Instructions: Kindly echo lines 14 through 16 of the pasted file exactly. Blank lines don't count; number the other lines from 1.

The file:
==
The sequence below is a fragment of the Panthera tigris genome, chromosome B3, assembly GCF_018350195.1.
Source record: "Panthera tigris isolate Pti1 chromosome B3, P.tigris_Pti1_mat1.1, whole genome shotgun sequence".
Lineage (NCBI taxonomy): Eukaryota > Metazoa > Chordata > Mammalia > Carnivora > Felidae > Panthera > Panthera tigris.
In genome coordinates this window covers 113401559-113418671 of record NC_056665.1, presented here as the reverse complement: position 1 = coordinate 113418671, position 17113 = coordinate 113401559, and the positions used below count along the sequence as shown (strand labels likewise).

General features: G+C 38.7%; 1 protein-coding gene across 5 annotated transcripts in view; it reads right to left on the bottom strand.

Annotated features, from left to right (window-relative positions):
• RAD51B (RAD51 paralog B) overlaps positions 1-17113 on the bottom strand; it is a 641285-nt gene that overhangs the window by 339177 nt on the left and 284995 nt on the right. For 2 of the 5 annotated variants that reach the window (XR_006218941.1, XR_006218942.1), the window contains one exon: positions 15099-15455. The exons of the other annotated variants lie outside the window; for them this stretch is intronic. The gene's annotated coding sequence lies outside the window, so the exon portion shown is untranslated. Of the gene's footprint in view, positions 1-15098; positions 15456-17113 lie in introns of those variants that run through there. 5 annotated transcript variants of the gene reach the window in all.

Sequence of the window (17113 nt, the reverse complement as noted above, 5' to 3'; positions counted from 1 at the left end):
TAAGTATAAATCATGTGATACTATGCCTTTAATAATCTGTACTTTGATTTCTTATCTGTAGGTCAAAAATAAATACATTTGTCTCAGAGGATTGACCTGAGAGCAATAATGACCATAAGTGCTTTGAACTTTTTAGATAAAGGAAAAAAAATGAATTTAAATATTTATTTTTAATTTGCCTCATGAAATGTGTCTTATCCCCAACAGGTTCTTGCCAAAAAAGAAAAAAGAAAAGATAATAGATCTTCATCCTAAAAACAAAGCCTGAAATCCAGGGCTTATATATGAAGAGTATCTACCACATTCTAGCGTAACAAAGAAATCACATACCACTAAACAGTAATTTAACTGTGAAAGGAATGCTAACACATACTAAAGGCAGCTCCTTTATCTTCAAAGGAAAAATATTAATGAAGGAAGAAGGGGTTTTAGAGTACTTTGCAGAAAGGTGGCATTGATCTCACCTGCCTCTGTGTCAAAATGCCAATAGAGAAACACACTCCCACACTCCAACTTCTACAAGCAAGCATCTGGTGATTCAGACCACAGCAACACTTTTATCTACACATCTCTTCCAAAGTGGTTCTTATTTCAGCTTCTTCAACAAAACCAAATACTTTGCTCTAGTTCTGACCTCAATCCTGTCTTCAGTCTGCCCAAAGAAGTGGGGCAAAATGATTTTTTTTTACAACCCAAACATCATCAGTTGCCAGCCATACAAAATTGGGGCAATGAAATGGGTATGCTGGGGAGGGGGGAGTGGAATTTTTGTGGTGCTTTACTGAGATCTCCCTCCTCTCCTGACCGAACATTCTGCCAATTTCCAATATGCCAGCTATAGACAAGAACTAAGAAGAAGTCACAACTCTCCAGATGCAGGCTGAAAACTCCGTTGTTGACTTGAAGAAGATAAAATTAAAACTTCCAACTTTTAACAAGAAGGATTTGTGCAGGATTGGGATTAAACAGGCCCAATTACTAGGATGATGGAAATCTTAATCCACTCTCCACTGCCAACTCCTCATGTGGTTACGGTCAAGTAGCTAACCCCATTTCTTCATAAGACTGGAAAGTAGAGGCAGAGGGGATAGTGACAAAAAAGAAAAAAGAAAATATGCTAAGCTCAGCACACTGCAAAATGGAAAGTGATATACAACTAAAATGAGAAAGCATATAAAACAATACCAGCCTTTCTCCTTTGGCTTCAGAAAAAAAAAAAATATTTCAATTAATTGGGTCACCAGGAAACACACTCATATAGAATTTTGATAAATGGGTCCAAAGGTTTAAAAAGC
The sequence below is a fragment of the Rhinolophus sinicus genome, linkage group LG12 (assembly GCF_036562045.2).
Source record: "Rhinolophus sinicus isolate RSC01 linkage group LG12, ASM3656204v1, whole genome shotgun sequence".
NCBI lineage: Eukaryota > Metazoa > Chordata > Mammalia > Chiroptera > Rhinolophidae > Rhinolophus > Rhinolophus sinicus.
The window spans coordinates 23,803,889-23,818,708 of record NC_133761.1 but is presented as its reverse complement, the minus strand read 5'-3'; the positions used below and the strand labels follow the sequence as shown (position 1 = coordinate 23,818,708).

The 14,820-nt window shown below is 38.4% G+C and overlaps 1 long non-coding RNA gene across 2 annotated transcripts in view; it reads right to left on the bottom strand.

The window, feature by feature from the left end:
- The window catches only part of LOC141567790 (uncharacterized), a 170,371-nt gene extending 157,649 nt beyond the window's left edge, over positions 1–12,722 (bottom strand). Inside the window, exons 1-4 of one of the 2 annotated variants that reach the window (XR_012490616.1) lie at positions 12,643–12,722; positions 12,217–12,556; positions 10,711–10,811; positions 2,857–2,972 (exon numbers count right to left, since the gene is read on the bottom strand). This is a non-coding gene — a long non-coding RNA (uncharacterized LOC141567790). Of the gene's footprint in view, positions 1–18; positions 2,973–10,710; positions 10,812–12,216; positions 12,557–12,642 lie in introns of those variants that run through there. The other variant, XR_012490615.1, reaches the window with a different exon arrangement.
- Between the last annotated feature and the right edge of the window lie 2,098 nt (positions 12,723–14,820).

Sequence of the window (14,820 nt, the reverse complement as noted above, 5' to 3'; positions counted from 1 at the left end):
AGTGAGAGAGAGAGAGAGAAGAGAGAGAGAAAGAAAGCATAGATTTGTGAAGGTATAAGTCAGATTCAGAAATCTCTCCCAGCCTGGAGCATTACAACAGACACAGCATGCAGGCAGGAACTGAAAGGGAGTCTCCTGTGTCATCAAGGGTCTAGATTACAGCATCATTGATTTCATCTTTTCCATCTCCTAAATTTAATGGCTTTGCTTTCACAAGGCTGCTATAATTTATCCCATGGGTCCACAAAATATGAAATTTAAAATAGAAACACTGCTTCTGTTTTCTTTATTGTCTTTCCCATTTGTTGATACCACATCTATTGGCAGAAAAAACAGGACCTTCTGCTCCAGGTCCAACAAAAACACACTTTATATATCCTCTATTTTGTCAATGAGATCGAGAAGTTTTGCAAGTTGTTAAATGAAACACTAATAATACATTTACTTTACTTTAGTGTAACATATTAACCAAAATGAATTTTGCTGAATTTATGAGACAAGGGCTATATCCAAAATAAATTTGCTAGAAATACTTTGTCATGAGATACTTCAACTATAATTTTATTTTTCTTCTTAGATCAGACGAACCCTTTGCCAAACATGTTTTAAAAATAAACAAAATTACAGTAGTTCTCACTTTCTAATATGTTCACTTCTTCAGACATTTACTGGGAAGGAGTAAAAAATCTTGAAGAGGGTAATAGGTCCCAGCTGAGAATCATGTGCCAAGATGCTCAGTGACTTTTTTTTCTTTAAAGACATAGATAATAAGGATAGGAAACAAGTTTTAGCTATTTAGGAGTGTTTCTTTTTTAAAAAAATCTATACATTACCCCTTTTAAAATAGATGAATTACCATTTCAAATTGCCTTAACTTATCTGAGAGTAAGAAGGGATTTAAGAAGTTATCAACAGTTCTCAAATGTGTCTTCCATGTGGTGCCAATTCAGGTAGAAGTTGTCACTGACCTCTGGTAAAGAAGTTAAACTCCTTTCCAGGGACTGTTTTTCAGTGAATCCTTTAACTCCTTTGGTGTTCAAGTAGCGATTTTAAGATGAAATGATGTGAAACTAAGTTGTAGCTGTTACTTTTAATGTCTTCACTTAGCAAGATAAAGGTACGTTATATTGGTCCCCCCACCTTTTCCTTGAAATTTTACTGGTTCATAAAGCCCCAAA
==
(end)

The 14,820-nt window shown below is 38.4% G+C and overlaps 1 long non-coding RNA gene across 2 annotated transcripts in view; it reads right to left on the bottom strand.

The window, feature by feature from the left end:
- The window catches only part of LOC141567790 (uncharacterized), a 170,371-nt gene extending 157,649 nt beyond the window's left edge, over positions 1–12,722 (bottom strand). Inside the window, exons 1-4 of one of the 2 annotated variants that reach the window (XR_012490616.1) lie at positions 12,643–12,722; positions 12,217–12,556; positions 10,711–10,811; positions 2,857–2,972 (exon numbers count right to left, since the gene is read on the bottom strand). This is a non-coding gene — a long non-coding RNA (uncharacterized LOC141567790). Of the gene's footprint in view, positions 1–18; positions 2,973–10,710; positions 10,812–12,216; positions 12,557–12,642 lie in introns of those variants that run through there. The other variant, XR_012490615.1, reaches the window with a different exon arrangement.